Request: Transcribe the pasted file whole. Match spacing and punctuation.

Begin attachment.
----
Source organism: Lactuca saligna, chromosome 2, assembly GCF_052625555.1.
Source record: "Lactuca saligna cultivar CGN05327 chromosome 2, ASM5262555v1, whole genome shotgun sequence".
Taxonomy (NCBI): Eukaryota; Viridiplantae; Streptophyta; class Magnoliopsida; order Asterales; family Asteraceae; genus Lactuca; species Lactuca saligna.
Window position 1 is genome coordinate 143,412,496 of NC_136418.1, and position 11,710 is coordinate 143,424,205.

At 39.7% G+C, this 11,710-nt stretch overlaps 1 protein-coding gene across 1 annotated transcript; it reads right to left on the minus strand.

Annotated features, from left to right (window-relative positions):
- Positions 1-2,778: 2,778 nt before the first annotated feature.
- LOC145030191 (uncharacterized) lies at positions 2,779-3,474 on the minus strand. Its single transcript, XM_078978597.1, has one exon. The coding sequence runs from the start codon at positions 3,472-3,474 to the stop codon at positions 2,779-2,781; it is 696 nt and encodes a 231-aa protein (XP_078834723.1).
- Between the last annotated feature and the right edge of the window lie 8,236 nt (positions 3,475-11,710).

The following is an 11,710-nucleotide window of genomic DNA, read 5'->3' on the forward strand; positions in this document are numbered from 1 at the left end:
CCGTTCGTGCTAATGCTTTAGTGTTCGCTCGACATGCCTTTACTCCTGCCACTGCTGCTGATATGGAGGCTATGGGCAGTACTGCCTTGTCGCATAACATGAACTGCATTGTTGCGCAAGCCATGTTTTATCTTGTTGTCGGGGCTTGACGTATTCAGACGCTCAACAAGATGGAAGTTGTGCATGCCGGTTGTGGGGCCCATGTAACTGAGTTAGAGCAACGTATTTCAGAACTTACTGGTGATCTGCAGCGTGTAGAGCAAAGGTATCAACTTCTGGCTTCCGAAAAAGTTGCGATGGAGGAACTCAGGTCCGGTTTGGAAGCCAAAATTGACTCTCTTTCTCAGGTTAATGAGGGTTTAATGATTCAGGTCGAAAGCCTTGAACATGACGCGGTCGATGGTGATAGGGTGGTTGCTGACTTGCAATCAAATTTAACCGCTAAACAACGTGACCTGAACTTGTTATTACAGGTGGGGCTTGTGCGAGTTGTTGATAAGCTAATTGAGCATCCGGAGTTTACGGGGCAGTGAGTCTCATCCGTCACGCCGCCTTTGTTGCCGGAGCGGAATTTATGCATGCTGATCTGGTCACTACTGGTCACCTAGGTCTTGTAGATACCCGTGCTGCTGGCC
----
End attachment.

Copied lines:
Source organism: Lactuca saligna, chromosome 2, assembly GCF_052625555.1.
Source record: "Lactuca saligna cultivar CGN05327 chromosome 2, ASM5262555v1, whole genome shotgun sequence".
Taxonomy (NCBI): Eukaryota; Viridiplantae; Streptophyta; class Magnoliopsida; order Asterales; family Asteraceae; genus Lactuca; species Lactuca saligna.
Window position 1 is genome coordinate 143,412,496 of NC_136418.1, and position 11,710 is coordinate 143,424,205.

At 39.7% G+C, this 11,710-nt stretch overlaps 1 protein-coding gene across 1 annotated transcript; it reads right to left on the minus strand.

Annotated features, from left to right (window-relative positions):
- Positions 1-2,778: 2,778 nt before the first annotated feature.
- LOC145030191 (uncharacterized) lies at positions 2,779-3,474 on the minus strand. Its single transcript, XM_078978597.1, has one exon. The coding sequence runs from the start codon at positions 3,472-3,474 to the stop codon at positions 2,779-2,781; it is 696 nt and encodes a 231-aa protein (XP_078834723.1).
- Between the last annotated feature and the right edge of the window lie 8,236 nt (positions 3,475-11,710).

The following is an 11,710-nucleotide window of genomic DNA, read 5'->3' on the forward strand; positions in this document are numbered from 1 at the left end:
CCGTTCGTGCTAATGCTTTAGTGTTCGCTCGACATGCCTTTACTCCTGCCACTGCTGCTGATATGGAGGCTATGGGCAGTACTGCCTTGTCGCATAACATGAACTGCATTGTTGCGCAAGCCATGTTTTATCTTGTTGTCGGGGCTTGACGTATTCAGACGCTCAACAAGATGGAAGTTGTGCATGCCGGTTGTGGGGCCCATGTAACTGAGTTAGAGCAACGTATTTCAGAACTTACTGGTGATCTGCAGCGTGTAGAGCAAAGGTATCAACTTCTGGCTTCCGAAAAAGTTGCGATGGAGGAACTCAGGTCCGGTTTGGAAGCCAAAATTGACTCTCTTTCTCAGGTTAATGAGGGTTTAATGATTCAGGTCGAAAGCCTTGAACATGACGCGGTCGATGGTGATAGGGTGGTTGCTGACTTGCAATCAAATTTAACCGCTAAACAACGTGACCTGAACTTGTTATTACAGGTGGGGCTTGTGCGAGTTGTTGATAAGCTAATTGAGCATCCGGAGTTTACGGGGCAGTGAGTCTCATCCGTCACGCCGCCTTTGTTGCCGGAGCGGAATTTATGCATGCTGATCTGGTCACTACTGGTCACCTAGGTCTTGTAGATACCCGTGCTGCTGGCC